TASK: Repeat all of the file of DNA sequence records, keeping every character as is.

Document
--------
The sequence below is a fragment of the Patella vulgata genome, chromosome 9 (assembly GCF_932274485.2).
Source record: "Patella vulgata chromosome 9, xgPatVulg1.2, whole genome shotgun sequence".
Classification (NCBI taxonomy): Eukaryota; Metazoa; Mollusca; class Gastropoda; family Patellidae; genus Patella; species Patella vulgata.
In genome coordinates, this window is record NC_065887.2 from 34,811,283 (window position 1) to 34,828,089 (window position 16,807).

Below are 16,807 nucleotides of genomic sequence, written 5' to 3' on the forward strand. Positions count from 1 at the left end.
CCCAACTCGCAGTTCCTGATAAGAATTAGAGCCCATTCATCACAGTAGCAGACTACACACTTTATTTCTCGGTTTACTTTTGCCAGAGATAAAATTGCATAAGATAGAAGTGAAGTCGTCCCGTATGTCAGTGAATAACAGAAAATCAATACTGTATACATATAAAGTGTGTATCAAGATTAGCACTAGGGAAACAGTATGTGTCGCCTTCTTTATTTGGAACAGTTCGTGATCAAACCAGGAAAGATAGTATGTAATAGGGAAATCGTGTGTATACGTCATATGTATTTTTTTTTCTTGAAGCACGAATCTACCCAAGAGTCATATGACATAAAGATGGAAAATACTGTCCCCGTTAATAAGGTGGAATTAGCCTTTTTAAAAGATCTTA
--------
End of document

The sequence below is a fragment of the Patella vulgata genome, chromosome 9 (assembly GCF_932274485.2).
Source record: "Patella vulgata chromosome 9, xgPatVulg1.2, whole genome shotgun sequence".
Classification (NCBI taxonomy): Eukaryota; Metazoa; Mollusca; class Gastropoda; family Patellidae; genus Patella; species Patella vulgata.
In genome coordinates, this window is record NC_065887.2 from 34,811,283 (window position 1) to 34,828,089 (window position 16,807).

Below are 16,807 nucleotides of genomic sequence, written 5' to 3' on the forward strand. Positions count from 1 at the left end.
CCCAACTCGCAGTTCCTGATAAGAATTAGAGCCCATTCATCACAGTAGCAGACTACACACTTTATTTCTCGGTTTACTTTTGCCAGAGATAAAATTGCATAAGATAGAAGTGAAGTCGTCCCGTATGTCAGTGAATAACAGAAAATCAATACTGTATACATATAAAGTGTGTATCAAGATTAGCACTAGGGAAACAGTATGTGTCGCCTTCTTTATTTGGAACAGTTCGTGATCAAACCAGGAAAGATAGTATGTAATAGGGAAATCGTGTGTATACGTCATATGTATTTTTTTTTCTTGAAGCACGAATCTACCCAAGAGTCATATGACATAAAGATGGAAAATACTGTCCCCGTTAATAAGGTGGAATTAGCCTTTTTAAAAGATCTTA